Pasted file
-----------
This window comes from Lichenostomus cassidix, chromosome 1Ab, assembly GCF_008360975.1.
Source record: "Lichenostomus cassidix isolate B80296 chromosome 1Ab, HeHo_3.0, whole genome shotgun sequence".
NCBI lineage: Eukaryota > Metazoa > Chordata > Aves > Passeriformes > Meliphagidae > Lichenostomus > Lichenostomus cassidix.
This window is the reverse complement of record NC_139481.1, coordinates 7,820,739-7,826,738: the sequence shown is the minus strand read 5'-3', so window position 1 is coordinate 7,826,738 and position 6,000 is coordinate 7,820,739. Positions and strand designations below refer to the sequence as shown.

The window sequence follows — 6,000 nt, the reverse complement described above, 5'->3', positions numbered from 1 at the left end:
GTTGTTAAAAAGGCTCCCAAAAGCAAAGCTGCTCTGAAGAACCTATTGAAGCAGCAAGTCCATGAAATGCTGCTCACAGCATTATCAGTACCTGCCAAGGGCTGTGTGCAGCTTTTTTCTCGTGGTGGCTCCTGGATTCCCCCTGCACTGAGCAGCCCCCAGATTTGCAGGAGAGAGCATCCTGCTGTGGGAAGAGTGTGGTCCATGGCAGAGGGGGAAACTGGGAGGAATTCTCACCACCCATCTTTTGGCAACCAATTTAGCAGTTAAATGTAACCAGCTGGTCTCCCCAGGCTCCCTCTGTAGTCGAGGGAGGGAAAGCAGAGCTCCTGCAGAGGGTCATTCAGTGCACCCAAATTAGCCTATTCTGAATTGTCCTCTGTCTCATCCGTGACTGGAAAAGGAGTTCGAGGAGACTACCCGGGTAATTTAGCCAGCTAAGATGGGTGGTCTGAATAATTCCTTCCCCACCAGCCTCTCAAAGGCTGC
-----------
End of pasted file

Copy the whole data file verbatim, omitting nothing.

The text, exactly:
This window comes from Lichenostomus cassidix, chromosome 1Ab, assembly GCF_008360975.1.
Source record: "Lichenostomus cassidix isolate B80296 chromosome 1Ab, HeHo_3.0, whole genome shotgun sequence".
NCBI lineage: Eukaryota > Metazoa > Chordata > Aves > Passeriformes > Meliphagidae > Lichenostomus > Lichenostomus cassidix.
This window is the reverse complement of record NC_139481.1, coordinates 7,820,739-7,826,738: the sequence shown is the minus strand read 5'-3', so window position 1 is coordinate 7,826,738 and position 6,000 is coordinate 7,820,739. Positions and strand designations below refer to the sequence as shown.

The window sequence follows — 6,000 nt, the reverse complement described above, 5'->3', positions numbered from 1 at the left end:
GTTGTTAAAAAGGCTCCCAAAAGCAAAGCTGCTCTGAAGAACCTATTGAAGCAGCAAGTCCATGAAATGCTGCTCACAGCATTATCAGTACCTGCCAAGGGCTGTGTGCAGCTTTTTTCTCGTGGTGGCTCCTGGATTCCCCCTGCACTGAGCAGCCCCCAGATTTGCAGGAGAGAGCATCCTGCTGTGGGAAGAGTGTGGTCCATGGCAGAGGGGGAAACTGGGAGGAATTCTCACCACCCATCTTTTGGCAACCAATTTAGCAGTTAAATGTAACCAGCTGGTCTCCCCAGGCTCCCTCTGTAGTCGAGGGAGGGAAAGCAGAGCTCCTGCAGAGGGTCATTCAGTGCACCCAAATTAGCCTATTCTGAATTGTCCTCTGTCTCATCCGTGACTGGAAAAGGAGTTCGAGGAGACTACCCGGGTAATTTAGCCAGCTAAGATGGGTGGTCTGAATAATTCCTTCCCCACCAGCCTCTCAAAGGCTGC